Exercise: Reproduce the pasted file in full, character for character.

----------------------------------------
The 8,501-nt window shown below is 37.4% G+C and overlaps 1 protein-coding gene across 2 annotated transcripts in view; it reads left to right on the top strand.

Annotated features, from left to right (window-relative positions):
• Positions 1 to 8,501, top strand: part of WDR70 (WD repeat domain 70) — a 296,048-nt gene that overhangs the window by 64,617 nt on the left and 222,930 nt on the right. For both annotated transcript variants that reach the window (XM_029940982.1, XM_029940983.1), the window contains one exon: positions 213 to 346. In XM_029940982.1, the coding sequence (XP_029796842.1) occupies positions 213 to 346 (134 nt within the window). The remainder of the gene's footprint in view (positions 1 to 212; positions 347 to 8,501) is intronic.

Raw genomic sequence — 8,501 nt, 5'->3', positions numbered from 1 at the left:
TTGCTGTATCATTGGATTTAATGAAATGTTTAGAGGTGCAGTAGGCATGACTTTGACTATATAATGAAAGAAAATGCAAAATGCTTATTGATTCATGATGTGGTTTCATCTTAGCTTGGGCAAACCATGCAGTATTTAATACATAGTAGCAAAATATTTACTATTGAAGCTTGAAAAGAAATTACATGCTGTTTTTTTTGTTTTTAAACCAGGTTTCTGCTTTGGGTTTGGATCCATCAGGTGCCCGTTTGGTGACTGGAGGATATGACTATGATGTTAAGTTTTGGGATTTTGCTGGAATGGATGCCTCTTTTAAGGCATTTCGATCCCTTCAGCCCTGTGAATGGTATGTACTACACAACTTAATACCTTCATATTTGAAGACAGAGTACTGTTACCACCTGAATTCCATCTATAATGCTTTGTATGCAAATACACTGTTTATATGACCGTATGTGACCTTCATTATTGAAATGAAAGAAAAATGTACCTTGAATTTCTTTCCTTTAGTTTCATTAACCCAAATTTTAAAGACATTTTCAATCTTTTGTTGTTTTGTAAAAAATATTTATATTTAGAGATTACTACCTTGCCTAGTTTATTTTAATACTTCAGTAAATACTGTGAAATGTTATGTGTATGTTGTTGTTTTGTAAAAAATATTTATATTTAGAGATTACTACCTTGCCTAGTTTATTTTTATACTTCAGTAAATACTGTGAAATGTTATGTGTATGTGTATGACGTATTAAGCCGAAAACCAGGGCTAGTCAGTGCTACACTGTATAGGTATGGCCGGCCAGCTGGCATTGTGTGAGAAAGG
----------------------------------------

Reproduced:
The 8,501-nt window shown below is 37.4% G+C and overlaps 1 protein-coding gene across 2 annotated transcripts in view; it reads left to right on the top strand.

Annotated features, from left to right (window-relative positions):
• Positions 1 to 8,501, top strand: part of WDR70 (WD repeat domain 70) — a 296,048-nt gene that overhangs the window by 64,617 nt on the left and 222,930 nt on the right. For both annotated transcript variants that reach the window (XM_029940982.1, XM_029940983.1), the window contains one exon: positions 213 to 346. In XM_029940982.1, the coding sequence (XP_029796842.1) occupies positions 213 to 346 (134 nt within the window). The remainder of the gene's footprint in view (positions 1 to 212; positions 347 to 8,501) is intronic.

Raw genomic sequence — 8,501 nt, 5'->3', positions numbered from 1 at the left:
TTGCTGTATCATTGGATTTAATGAAATGTTTAGAGGTGCAGTAGGCATGACTTTGACTATATAATGAAAGAAAATGCAAAATGCTTATTGATTCATGATGTGGTTTCATCTTAGCTTGGGCAAACCATGCAGTATTTAATACATAGTAGCAAAATATTTACTATTGAAGCTTGAAAAGAAATTACATGCTGTTTTTTTTGTTTTTAAACCAGGTTTCTGCTTTGGGTTTGGATCCATCAGGTGCCCGTTTGGTGACTGGAGGATATGACTATGATGTTAAGTTTTGGGATTTTGCTGGAATGGATGCCTCTTTTAAGGCATTTCGATCCCTTCAGCCCTGTGAATGGTATGTACTACACAACTTAATACCTTCATATTTGAAGACAGAGTACTGTTACCACCTGAATTCCATCTATAATGCTTTGTATGCAAATACACTGTTTATATGACCGTATGTGACCTTCATTATTGAAATGAAAGAAAAATGTACCTTGAATTTCTTTCCTTTAGTTTCATTAACCCAAATTTTAAAGACATTTTCAATCTTTTGTTGTTTTGTAAAAAATATTTATATTTAGAGATTACTACCTTGCCTAGTTTATTTTAATACTTCAGTAAATACTGTGAAATGTTATGTGTATGTTGTTGTTTTGTAAAAAATATTTATATTTAGAGATTACTACCTTGCCTAGTTTATTTTTATACTTCAGTAAATACTGTGAAATGTTATGTGTATGTGTATGACGTATTAAGCCGAAAACCAGGGCTAGTCAGTGCTACACTGTATAGGTATGGCCGGCCAGCTGGCATTGTGTGAGAAAGG